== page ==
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Ground control to Major Tom: rare earths from the moon

Extracting rare earth metals from the surface of the moon ‘will be possible this century’, according to NASA administrator Jim Bridenstine.

There are 120 000 million tonnes worth of rare earth deposits worldwide. Citing high demand and limited commercial recycling, NASA has suggested looking to other planets. The moon, for example. ‘There could be tonnes and tonnes of platinum group metals on the moon – as well as rare-earth metals, which are tremendously valuable on Earth,’ Bridenstine says.

NASA is currently preparing a second moon landing in 2024. The US mission has been dubbed Artemis 1 and aims to put the first woman on the moon. Based on the ‘big investments’ the space community is making, Bridenstine argues it is ‘realistic’ to think metals recovery from the moon will begin in the next few decades.

What about Earth’s deposits?

China produces around 100 000 tonnes annually, according to 2018 data by research firm Statista. Australia is in second place, mining some 20 000 tonnes per year. The US mined around 15 000 tonnes last year. So where in the world can you find the most rare earths?

  • China: almost 45 million tonnes (80% of world total)
  • Vietnam and Brazil: both own 22 million tonnes
  • India: 6.9 million tonnes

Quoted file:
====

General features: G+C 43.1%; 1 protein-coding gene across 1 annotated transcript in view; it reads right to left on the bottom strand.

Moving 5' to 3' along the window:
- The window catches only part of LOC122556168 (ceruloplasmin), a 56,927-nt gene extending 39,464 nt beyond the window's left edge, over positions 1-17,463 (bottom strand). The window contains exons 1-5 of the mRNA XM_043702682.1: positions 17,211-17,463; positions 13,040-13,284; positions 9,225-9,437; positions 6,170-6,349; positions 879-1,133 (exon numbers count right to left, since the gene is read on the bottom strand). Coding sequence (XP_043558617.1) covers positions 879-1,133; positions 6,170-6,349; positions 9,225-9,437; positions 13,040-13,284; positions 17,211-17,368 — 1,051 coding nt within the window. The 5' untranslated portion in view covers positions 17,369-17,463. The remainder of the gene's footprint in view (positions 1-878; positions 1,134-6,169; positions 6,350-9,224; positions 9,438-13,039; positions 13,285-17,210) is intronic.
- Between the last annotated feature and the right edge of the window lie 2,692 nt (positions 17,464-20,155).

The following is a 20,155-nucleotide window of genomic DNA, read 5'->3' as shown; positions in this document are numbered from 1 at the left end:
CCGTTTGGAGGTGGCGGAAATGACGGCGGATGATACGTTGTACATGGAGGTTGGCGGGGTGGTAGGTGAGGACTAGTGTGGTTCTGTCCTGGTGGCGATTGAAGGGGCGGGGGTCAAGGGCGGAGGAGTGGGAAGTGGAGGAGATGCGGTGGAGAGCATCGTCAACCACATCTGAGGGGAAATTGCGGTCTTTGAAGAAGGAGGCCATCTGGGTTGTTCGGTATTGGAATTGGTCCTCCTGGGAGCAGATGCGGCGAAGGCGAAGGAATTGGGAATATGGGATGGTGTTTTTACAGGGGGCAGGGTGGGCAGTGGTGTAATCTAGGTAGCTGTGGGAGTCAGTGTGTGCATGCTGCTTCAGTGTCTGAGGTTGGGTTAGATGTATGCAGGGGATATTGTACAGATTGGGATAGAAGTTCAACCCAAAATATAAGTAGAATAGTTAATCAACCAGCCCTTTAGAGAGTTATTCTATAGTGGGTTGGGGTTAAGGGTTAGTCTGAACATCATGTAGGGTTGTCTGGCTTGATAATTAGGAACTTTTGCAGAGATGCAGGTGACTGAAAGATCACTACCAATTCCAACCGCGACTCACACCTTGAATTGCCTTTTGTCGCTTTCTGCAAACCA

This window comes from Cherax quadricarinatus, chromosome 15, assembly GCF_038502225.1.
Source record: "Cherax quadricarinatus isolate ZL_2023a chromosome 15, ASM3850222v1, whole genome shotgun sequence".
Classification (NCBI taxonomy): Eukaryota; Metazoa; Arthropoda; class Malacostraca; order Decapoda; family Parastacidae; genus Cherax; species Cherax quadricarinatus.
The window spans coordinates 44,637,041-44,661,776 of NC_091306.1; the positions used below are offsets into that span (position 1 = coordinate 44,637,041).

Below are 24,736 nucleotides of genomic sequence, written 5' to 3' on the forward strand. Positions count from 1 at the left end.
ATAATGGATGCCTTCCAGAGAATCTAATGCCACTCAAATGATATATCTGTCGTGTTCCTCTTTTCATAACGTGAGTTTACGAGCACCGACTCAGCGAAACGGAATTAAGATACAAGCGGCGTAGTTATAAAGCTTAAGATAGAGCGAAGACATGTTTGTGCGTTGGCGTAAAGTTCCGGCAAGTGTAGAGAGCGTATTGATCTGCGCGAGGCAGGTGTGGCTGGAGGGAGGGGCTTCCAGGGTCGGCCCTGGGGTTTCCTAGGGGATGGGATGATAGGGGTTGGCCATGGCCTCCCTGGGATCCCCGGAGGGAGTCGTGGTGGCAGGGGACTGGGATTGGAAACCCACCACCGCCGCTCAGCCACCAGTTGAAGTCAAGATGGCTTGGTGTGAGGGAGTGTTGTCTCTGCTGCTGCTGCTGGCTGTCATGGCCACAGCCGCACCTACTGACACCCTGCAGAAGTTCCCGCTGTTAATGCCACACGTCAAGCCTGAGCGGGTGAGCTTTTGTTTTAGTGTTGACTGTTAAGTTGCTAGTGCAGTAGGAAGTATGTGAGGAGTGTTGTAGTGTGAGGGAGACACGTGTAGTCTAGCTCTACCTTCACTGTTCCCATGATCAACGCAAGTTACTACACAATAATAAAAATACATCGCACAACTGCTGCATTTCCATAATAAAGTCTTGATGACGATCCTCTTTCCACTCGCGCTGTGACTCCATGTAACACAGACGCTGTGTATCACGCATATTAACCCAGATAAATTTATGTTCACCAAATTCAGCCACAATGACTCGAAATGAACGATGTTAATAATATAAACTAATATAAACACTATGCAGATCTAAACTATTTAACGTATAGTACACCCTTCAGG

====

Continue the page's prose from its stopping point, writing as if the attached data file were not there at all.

• Australia: around 3.5 million tonnes
  • Russia: to 2.6 million tonnes
  • The US: 1.5 million tonnes (1% of total deposits)

‘The Eagle has landed’

This year is an important one for NASA as it marks the 50th Anniversary of the moon landing. The Apollo 11 crew took the first famous steps on the moon on 16 July 1969, at 20:17. The names of three astronauts went down in history: Neil Armstrong, Buzz Aldrin and Michael Collins. They took a ‘moon walk’ of 2,5 hours to explore the Sea of Tranquility. The entire space mission was completed in 8 days.

Brinestine attended the anniversary ceremony at the Kennedy Space Center in Florida to present the hi-tech Artemis 1 Spacecraft for the first time. ‘Similar to the 1960s, we too have an opportunity to take a giant leap forward for all of humanity,’ he told government delegates. The next stop is obvious: Mars.

Buzz Aldrin’s famous bootprint.

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